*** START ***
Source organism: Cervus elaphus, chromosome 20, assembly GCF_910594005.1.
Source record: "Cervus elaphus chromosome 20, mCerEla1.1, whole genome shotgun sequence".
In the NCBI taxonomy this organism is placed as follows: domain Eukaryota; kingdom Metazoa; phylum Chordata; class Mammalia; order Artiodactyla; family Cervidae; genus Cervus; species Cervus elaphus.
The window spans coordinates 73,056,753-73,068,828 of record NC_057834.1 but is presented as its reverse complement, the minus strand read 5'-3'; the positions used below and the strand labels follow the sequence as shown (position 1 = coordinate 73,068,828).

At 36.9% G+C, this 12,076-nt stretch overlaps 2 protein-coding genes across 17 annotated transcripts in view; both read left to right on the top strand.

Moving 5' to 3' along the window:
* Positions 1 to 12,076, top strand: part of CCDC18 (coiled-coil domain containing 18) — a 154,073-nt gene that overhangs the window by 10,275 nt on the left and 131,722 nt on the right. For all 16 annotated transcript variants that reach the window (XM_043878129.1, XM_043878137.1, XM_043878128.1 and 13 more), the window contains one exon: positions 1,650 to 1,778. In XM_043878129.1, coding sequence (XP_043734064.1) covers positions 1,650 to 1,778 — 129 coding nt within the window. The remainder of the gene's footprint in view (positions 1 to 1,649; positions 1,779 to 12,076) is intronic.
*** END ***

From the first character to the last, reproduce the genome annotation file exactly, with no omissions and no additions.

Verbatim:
Source organism: Cervus elaphus, chromosome 20, assembly GCF_910594005.1.
Source record: "Cervus elaphus chromosome 20, mCerEla1.1, whole genome shotgun sequence".
In the NCBI taxonomy this organism is placed as follows: domain Eukaryota; kingdom Metazoa; phylum Chordata; class Mammalia; order Artiodactyla; family Cervidae; genus Cervus; species Cervus elaphus.
The window spans coordinates 73,056,753-73,068,828 of record NC_057834.1 but is presented as its reverse complement, the minus strand read 5'-3'; the positions used below and the strand labels follow the sequence as shown (position 1 = coordinate 73,068,828).

At 36.9% G+C, this 12,076-nt stretch overlaps 2 protein-coding genes across 17 annotated transcripts in view; both read left to right on the top strand.

Moving 5' to 3' along the window:
* Positions 1 to 12,076, top strand: part of CCDC18 (coiled-coil domain containing 18) — a 154,073-nt gene that overhangs the window by 10,275 nt on the left and 131,722 nt on the right. For all 16 annotated transcript variants that reach the window (XM_043878129.1, XM_043878137.1, XM_043878128.1 and 13 more), the window contains one exon: positions 1,650 to 1,778. In XM_043878129.1, coding sequence (XP_043734064.1) covers positions 1,650 to 1,778 — 129 coding nt within the window. The remainder of the gene's footprint in view (positions 1 to 1,649; positions 1,779 to 12,076) is intronic.